David Ball - Thinkin' Problem. In this week's episode, we're featuring the twangy breakout album from David Ball, "Thinkin' Problem" After earning respect from countless musical quarters and partly kick-starting the alt-country movement from his time with Uncle Walt's Band in the 70s and 80s, David Ball was encouraged to move to Nashville and pursue country music after hearing Randy Travis on the radio in about Our feature album sold a million copies at a time when the neo-traditional movement was on the wane, and spawned a Top 5, Top 10, Top 20 and two further singles.
Ball's hardcore honky tonk sound appealed to country fans, and it was original music too - he wrote or co-wrote nine of "Thinkin' Problems" ten tracks, opting to include a Webb Pierce cover to round out the album cuts to let listeners know where he was coming from musically. The album stands the test of time, too: highlights include the pun-a-licious "Blowin' Smoke", the alluring neon nurses in "Honky Tonk Healin'" and a strangely uptempo crawler "Don't Think Twice".
Years later, when Ball was asked if he ever got sick of playing "Thinkin' Problem" live, he answered emphatically: 'Hell, no.
Blood Country: A Nashville Sideman Mystery
I think it's one of the best country songs I've ever heard. A young Haggard even snuck out of his home at age 12 to go see Wills play at the famous Beardsley Ballroom, such was the influence from a very formative age. Armed with a fiddle he only took a few months to learn - a fiddle which once belonged to Bob Wills himself - Haggard, in discussion with Roy Nichols and Norm Hamlet of his band The Strangers, decided a tribute to "The Old Man" could only be done properly with the help of those who were there to make the sound in the first place.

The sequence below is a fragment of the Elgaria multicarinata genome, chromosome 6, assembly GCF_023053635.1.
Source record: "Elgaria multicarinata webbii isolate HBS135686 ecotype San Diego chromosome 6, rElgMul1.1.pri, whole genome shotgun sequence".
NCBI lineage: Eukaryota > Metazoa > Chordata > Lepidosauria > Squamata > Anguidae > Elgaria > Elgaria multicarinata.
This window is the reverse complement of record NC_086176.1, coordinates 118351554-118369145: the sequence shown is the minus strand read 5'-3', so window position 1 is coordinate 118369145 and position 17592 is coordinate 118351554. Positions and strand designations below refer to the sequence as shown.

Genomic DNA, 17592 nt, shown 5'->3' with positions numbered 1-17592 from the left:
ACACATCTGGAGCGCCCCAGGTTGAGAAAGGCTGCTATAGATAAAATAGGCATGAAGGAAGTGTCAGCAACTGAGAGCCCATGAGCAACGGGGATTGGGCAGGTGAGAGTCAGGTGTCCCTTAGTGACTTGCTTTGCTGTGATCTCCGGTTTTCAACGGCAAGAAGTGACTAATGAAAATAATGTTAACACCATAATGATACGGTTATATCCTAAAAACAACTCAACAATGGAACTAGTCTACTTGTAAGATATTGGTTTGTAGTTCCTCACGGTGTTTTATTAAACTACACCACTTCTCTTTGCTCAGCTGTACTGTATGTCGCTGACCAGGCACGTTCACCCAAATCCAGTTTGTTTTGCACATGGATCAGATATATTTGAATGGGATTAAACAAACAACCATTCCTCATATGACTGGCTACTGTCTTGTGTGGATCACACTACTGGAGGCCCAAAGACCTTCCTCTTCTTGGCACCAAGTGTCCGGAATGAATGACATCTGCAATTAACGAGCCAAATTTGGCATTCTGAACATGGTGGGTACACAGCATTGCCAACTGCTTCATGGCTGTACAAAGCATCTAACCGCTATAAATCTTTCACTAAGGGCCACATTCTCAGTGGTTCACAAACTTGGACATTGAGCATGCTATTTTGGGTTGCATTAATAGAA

Johnny Gimble, Joe Holley, Eldon Shamblin, Tiny Moore and others graciously and eagerly agreed to be a part of this project and "The Best Damn Fiddle Player" is generally accepted as the first mainstream album to kickstart the western swing revival, still very much alive today. The enjoyment had on this collection of Wills standards with a few choice obscurities is evident, and legend has it that at the end of the three-day recording session, such was the emotion in the room that when the final note was played, you could see a tear in the eye of most all the pickers there.
That's the soul of country music and western swing right there. Tracy Byrd - Love Lessons.
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In this week's episode, we're featuring a great neo-traditional album from Tracy Byrd: "Love Lessons" Three albums in, a number one under his belt and some of the catchiest novelty songs of 90s country radio, Byrd had arrived. But Tracy Byrd was far more than detractors of the "Watermelon Crawl" might give him credit for - he had some geniune talent, a nice guy persona that always goes a long way in show biz and a very talented road band.